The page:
Health status and practices of Mexican Americans
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Health status and practices of Mexican Americans by A. Taher Moustafa

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Published by Division of Research, Graduate School of Business Administration, University of California in Los Angeles .
Written in English


  • Mexican Americans -- Health and hygiene.

Book details:

Edition Notes

Statementby A. Taher Moustafa and Gertrud Weiss.
SeriesMexican-American Study Project. Advance report 11
ContributionsWeiss, Gertrud, joint author.
LC ClassificationsE184.M5 C3 no. 11
The Physical Object
Paginationvii, 52 p.
Number of Pages52
ID Numbers
Open LibraryOL5637218M
LC Control Number68065020

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Mexican Americans and Health and Chicano Popular Culture are the first volumes in the series The Mexican American Experience, a cluster of modular texts designed to provide greater flexibility in undergraduate education. Each book deals with a single topic concerning the . Mexican Americans & health: sana! sana! / Adela de la Torre & Antonio L. Estrada User Review - Not Available - Book Verdict. Hispanics are the fastest-growing segment of the U.S. population, and 60 percent of them are Mexican American. This book, by two professors of Mexican American studies and public health at the Read full review5/5(1). THE HEALTH AND HEALTH BEHAVIORS OF HISPANIC ADULTS. We begin with a discussion of the health status and health behaviors of Hispanic adults. We review data on common chronic conditions, including diabetes, hypertension, cardiovascular disease, and cancer; on activity limitations caused by chronic conditions; and on biological risk factors for chronic disease, including lipid levels and by:   Mexican Cultural Implications in Health Care in the United States 1. THE HEALTH CARE PRACTITIONER: UNDERSTANDING THE MEXICAN CULTUREWITHIN AMERICAN SOCIETY Presented by Ann Sparks, BSN, RN December 4, Illinois State University – Mennonite College of Nursing Contents INTRODUCTION 2 Dominant language 2 Cultural communication, etiquette and .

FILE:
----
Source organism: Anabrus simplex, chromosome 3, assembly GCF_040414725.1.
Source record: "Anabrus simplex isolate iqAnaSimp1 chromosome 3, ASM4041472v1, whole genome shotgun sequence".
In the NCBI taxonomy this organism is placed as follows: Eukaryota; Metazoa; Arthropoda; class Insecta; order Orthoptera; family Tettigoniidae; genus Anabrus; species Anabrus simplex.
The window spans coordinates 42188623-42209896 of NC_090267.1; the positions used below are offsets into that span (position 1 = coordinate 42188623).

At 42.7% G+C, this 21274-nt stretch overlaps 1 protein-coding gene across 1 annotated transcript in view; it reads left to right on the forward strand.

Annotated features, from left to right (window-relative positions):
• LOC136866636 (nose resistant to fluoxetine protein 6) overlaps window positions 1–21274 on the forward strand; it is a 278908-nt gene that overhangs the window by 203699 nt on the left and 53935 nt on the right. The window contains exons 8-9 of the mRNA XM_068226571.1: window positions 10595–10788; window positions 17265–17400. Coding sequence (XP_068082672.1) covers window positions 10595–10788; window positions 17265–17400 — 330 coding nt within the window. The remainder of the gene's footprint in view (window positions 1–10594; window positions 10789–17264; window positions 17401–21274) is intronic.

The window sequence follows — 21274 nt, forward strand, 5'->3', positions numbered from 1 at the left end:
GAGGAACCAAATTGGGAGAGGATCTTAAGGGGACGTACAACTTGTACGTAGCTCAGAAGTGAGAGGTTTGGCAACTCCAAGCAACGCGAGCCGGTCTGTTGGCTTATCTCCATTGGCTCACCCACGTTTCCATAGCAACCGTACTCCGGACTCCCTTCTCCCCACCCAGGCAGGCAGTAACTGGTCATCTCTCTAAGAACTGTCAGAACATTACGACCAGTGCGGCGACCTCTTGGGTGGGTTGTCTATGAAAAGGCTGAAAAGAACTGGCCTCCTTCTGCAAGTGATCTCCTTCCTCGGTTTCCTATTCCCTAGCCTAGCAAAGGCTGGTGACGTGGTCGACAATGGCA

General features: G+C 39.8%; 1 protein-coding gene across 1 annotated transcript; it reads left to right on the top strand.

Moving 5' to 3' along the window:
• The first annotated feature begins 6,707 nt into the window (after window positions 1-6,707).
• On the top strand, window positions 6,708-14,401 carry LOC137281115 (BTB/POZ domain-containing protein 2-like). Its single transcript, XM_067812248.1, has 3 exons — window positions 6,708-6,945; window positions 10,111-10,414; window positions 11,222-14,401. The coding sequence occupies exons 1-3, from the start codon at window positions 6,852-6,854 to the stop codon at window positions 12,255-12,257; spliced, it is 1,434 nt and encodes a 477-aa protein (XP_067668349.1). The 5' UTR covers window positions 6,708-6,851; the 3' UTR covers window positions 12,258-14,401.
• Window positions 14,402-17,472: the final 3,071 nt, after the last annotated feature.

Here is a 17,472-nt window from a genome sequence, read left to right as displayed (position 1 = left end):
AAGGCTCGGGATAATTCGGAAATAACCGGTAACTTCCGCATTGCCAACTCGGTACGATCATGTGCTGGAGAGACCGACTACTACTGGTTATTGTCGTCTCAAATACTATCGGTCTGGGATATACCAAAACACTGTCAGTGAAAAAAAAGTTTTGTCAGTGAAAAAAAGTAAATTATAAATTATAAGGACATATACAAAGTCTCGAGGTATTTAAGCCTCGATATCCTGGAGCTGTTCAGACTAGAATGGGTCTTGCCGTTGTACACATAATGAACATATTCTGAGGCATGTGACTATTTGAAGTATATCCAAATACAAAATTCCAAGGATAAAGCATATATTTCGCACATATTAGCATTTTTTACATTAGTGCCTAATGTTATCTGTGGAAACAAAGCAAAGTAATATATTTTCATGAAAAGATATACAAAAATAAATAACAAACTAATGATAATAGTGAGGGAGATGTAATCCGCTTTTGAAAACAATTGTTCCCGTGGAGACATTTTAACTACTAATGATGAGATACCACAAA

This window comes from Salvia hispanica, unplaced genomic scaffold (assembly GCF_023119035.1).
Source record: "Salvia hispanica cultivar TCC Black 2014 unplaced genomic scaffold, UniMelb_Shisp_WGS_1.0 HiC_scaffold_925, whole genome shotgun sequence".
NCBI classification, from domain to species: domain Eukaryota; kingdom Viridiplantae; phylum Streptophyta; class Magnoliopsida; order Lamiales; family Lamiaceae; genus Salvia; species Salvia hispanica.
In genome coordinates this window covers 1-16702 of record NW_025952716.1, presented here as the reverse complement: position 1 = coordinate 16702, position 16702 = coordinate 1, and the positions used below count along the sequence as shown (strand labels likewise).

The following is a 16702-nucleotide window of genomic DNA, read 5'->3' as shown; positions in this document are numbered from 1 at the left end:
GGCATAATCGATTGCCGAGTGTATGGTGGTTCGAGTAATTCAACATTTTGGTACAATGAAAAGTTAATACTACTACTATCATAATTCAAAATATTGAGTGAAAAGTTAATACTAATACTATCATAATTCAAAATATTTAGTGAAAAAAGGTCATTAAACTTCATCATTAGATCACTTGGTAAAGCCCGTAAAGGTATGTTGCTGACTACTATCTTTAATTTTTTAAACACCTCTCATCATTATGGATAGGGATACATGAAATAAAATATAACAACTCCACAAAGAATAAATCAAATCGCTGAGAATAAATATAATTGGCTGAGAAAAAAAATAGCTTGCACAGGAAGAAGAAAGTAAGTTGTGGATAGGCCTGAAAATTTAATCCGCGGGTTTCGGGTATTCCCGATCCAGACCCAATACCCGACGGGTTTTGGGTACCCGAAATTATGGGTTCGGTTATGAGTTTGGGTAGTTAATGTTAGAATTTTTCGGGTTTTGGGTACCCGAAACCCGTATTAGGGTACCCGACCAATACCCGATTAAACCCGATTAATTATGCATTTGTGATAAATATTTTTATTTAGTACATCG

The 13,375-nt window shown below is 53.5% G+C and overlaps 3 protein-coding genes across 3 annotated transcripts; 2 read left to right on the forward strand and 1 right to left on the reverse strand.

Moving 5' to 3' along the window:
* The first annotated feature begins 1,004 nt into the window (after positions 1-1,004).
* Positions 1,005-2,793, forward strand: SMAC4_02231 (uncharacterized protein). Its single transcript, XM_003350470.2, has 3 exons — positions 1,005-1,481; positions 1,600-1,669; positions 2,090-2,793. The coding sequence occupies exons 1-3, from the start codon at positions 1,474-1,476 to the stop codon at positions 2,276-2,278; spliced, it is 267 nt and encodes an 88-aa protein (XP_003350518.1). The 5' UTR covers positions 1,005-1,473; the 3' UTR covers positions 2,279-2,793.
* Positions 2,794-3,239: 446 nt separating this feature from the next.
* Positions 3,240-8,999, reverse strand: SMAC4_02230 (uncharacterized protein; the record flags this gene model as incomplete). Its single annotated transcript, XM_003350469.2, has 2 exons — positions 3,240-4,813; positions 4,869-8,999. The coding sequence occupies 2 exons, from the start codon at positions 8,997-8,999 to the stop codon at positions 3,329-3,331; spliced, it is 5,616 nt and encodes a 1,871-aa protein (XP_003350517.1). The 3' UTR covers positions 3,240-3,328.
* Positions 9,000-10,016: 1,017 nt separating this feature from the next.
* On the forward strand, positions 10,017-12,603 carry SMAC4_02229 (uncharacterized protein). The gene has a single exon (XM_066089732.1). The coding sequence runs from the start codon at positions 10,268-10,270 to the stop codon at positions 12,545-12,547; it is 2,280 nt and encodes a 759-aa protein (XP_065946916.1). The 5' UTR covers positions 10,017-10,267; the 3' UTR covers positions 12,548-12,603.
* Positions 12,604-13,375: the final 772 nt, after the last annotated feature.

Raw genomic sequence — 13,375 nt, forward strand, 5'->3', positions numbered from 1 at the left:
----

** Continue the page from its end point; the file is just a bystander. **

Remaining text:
America’s Hispanic population faces a number of serious health threats due to economic disparity and educational barriers. According to the Centers for Disease Control (CDC) (), as many as percent of Hispanic Americans did not complete high school as of , and though this number is gradually decreasing, the Hispanic community still has a large educational discrepancy when.   Abstract. Twenty million Mexican Americans live in the U.S. (U.S. Census Summary File, ). It is vital that health care clinicians become familiar with and acknowledge the role of religion or religiosity on the health practices of Mexican Americans so that these needs may be addressed through holistic by: The Role of Religion on the Health Practices of Mexican Americans Article in Journal of Religion and Health 45(2) June with Reads How we measure 'reads'. Making Mandas and Feelings of Personal Control. Feelings of personal control are defined as the belief that changes in the social world are responsive to one’s own actions, choices, and efforts (Krause, ).Although older Mexican Americans may be encouraged by fellow church members to make mandas, it is not clear why doing so would necessarily bolster their feelings of personal by:

  Percent of persons all ages in fair or poor health: % Source: Summary Health Statistics Tables for the U.S. Population: National Health Interview Survey, , Table P-1c. [PDF – KB] Percent of men aged 18 and over who currently smoke cigarettes: % () Percent of women aged 18 and over who currently smoke cigarettes: %. Many traditional practices used to treat these and other folk illnesses may be entirely benign, while others have been associated with adverse health outcomes. Folk medicines such as greta and azarcon, often used by Mexican Americans, may contain elevated lead levels and have been associated with lead poisoning in children.   Mexican Americans prefer health care congruent with the cultural expectation of personalismo, or personalized attention. Personalismo denotes an emphasis on warm, intimate, interpersonal relationships (Purnell, ). Having a personal bond with the health care provider is important in building an atmosphere of trust (Caudle, ).   The Hispanic health paradox is a data-based finding that indicates that despite low socioeconomic status and decreased access to health care, Hispanic Americans, specifically Mexican Americans, tend to live longer and die later than non-Hispanic whites.